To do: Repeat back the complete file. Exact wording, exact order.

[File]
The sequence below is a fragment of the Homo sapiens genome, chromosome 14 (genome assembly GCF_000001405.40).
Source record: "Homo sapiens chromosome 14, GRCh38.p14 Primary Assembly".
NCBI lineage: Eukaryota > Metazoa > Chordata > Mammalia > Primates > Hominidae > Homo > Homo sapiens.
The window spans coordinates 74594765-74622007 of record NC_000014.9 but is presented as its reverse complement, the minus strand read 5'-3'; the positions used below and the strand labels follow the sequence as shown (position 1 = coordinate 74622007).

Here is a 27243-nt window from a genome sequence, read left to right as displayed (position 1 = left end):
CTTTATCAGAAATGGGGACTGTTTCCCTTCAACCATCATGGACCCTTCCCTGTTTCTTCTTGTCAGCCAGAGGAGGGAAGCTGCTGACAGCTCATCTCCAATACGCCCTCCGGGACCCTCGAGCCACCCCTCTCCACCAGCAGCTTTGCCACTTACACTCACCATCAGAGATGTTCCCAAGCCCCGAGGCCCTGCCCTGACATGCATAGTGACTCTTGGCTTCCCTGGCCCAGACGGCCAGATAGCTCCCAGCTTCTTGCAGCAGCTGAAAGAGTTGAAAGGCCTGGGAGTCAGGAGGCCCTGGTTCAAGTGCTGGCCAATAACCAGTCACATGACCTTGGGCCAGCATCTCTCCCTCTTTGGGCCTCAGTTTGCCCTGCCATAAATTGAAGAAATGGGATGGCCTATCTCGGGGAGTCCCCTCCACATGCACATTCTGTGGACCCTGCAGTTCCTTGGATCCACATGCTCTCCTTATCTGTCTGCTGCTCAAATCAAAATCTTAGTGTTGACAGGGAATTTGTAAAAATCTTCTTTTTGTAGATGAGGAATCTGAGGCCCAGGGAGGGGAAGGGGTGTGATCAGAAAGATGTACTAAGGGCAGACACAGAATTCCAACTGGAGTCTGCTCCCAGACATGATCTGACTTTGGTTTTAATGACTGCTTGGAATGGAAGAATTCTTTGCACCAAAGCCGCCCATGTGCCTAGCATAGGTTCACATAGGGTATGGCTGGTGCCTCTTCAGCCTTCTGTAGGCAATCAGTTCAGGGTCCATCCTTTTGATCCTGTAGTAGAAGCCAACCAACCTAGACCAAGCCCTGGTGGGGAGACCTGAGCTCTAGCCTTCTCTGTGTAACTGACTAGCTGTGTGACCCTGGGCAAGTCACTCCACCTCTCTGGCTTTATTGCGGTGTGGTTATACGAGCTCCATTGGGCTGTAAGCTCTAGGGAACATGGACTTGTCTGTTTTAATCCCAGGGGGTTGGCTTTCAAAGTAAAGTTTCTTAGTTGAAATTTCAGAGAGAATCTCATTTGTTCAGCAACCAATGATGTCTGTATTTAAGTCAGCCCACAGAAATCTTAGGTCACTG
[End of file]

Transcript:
The sequence below is a fragment of the Homo sapiens genome, chromosome 14 (genome assembly GCF_000001405.40).
Source record: "Homo sapiens chromosome 14, GRCh38.p14 Primary Assembly".
NCBI lineage: Eukaryota > Metazoa > Chordata > Mammalia > Primates > Hominidae > Homo > Homo sapiens.
The window spans coordinates 74594765-74622007 of record NC_000014.9 but is presented as its reverse complement, the minus strand read 5'-3'; the positions used below and the strand labels follow the sequence as shown (position 1 = coordinate 74622007).

Here is a 27243-nt window from a genome sequence, read left to right as displayed (position 1 = left end):
CTTTATCAGAAATGGGGACTGTTTCCCTTCAACCATCATGGACCCTTCCCTGTTTCTTCTTGTCAGCCAGAGGAGGGAAGCTGCTGACAGCTCATCTCCAATACGCCCTCCGGGACCCTCGAGCCACCCCTCTCCACCAGCAGCTTTGCCACTTACACTCACCATCAGAGATGTTCCCAAGCCCCGAGGCCCTGCCCTGACATGCATAGTGACTCTTGGCTTCCCTGGCCCAGACGGCCAGATAGCTCCCAGCTTCTTGCAGCAGCTGAAAGAGTTGAAAGGCCTGGGAGTCAGGAGGCCCTGGTTCAAGTGCTGGCCAATAACCAGTCACATGACCTTGGGCCAGCATCTCTCCCTCTTTGGGCCTCAGTTTGCCCTGCCATAAATTGAAGAAATGGGATGGCCTATCTCGGGGAGTCCCCTCCACATGCACATTCTGTGGACCCTGCAGTTCCTTGGATCCACATGCTCTCCTTATCTGTCTGCTGCTCAAATCAAAATCTTAGTGTTGACAGGGAATTTGTAAAAATCTTCTTTTTGTAGATGAGGAATCTGAGGCCCAGGGAGGGGAAGGGGTGTGATCAGAAAGATGTACTAAGGGCAGACACAGAATTCCAACTGGAGTCTGCTCCCAGACATGATCTGACTTTGGTTTTAATGACTGCTTGGAATGGAAGAATTCTTTGCACCAAAGCCGCCCATGTGCCTAGCATAGGTTCACATAGGGTATGGCTGGTGCCTCTTCAGCCTTCTGTAGGCAATCAGTTCAGGGTCCATCCTTTTGATCCTGTAGTAGAAGCCAACCAACCTAGACCAAGCCCTGGTGGGGAGACCTGAGCTCTAGCCTTCTCTGTGTAACTGACTAGCTGTGTGACCCTGGGCAAGTCACTCCACCTCTCTGGCTTTATTGCGGTGTGGTTATACGAGCTCCATTGGGCTGTAAGCTCTAGGGAACATGGACTTGTCTGTTTTAATCCCAGGGGGTTGGCTTTCAAAGTAAAGTTTCTTAGTTGAAATTTCAGAGAGAATCTCATTTGTTCAGCAACCAATGATGTCTGTATTTAAGTCAGCCCACAGAAATCTTAGGTCACTG